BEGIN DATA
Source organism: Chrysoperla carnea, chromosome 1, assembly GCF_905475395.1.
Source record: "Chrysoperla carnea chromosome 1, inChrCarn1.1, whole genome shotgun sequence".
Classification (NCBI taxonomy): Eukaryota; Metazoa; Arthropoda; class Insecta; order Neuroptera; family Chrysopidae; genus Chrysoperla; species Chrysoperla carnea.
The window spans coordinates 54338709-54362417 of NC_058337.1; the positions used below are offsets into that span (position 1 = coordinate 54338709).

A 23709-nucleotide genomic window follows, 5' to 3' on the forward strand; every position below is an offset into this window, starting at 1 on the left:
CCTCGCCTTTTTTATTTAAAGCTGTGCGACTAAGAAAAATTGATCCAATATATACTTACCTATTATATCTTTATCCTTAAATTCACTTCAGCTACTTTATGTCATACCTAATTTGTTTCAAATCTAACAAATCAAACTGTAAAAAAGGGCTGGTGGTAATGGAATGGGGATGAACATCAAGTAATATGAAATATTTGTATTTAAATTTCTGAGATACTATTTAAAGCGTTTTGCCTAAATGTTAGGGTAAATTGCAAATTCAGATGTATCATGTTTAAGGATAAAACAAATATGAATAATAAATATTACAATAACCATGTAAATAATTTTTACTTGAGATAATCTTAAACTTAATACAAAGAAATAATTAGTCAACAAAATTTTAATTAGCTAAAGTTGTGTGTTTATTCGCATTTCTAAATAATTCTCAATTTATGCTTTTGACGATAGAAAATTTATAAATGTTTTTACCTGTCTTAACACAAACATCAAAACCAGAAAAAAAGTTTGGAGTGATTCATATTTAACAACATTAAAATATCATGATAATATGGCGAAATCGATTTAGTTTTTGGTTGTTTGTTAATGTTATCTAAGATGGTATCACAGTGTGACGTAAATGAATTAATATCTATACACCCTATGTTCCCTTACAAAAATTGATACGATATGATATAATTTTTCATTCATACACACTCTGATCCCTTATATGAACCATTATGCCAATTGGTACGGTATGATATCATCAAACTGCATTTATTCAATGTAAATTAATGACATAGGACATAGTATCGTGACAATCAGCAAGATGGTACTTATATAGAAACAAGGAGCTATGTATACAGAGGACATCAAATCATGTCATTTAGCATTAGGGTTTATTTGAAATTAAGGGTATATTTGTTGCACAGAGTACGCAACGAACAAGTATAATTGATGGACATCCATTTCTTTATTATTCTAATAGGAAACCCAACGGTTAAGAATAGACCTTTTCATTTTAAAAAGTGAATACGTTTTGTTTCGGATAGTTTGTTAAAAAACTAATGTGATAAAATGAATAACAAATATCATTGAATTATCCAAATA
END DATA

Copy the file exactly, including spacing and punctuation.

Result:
Source organism: Chrysoperla carnea, chromosome 1, assembly GCF_905475395.1.
Source record: "Chrysoperla carnea chromosome 1, inChrCarn1.1, whole genome shotgun sequence".
Classification (NCBI taxonomy): Eukaryota; Metazoa; Arthropoda; class Insecta; order Neuroptera; family Chrysopidae; genus Chrysoperla; species Chrysoperla carnea.
The window spans coordinates 54338709-54362417 of NC_058337.1; the positions used below are offsets into that span (position 1 = coordinate 54338709).

A 23709-nucleotide genomic window follows, 5' to 3' on the forward strand; every position below is an offset into this window, starting at 1 on the left:
CCTCGCCTTTTTTATTTAAAGCTGTGCGACTAAGAAAAATTGATCCAATATATACTTACCTATTATATCTTTATCCTTAAATTCACTTCAGCTACTTTATGTCATACCTAATTTGTTTCAAATCTAACAAATCAAACTGTAAAAAAGGGCTGGTGGTAATGGAATGGGGATGAACATCAAGTAATATGAAATATTTGTATTTAAATTTCTGAGATACTATTTAAAGCGTTTTGCCTAAATGTTAGGGTAAATTGCAAATTCAGATGTATCATGTTTAAGGATAAAACAAATATGAATAATAAATATTACAATAACCATGTAAATAATTTTTACTTGAGATAATCTTAAACTTAATACAAAGAAATAATTAGTCAACAAAATTTTAATTAGCTAAAGTTGTGTGTTTATTCGCATTTCTAAATAATTCTCAATTTATGCTTTTGACGATAGAAAATTTATAAATGTTTTTACCTGTCTTAACACAAACATCAAAACCAGAAAAAAAGTTTGGAGTGATTCATATTTAACAACATTAAAATATCATGATAATATGGCGAAATCGATTTAGTTTTTGGTTGTTTGTTAATGTTATCTAAGATGGTATCACAGTGTGACGTAAATGAATTAATATCTATACACCCTATGTTCCCTTACAAAAATTGATACGATATGATATAATTTTTCATTCATACACACTCTGATCCCTTATATGAACCATTATGCCAATTGGTACGGTATGATATCATCAAACTGCATTTATTCAATGTAAATTAATGACATAGGACATAGTATCGTGACAATCAGCAAGATGGTACTTATATAGAAACAAGGAGCTATGTATACAGAGGACATCAAATCATGTCATTTAGCATTAGGGTTTATTTGAAATTAAGGGTATATTTGTTGCACAGAGTACGCAACGAACAAGTATAATTGATGGACATCCATTTCTTTATTATTCTAATAGGAAACCCAACGGTTAAGAATAGACCTTTTCATTTTAAAAAGTGAATACGTTTTGTTTCGGATAGTTTGTTAAAAAACTAATGTGATAAAATGAATAACAAATATCATTGAATTATCCAAATA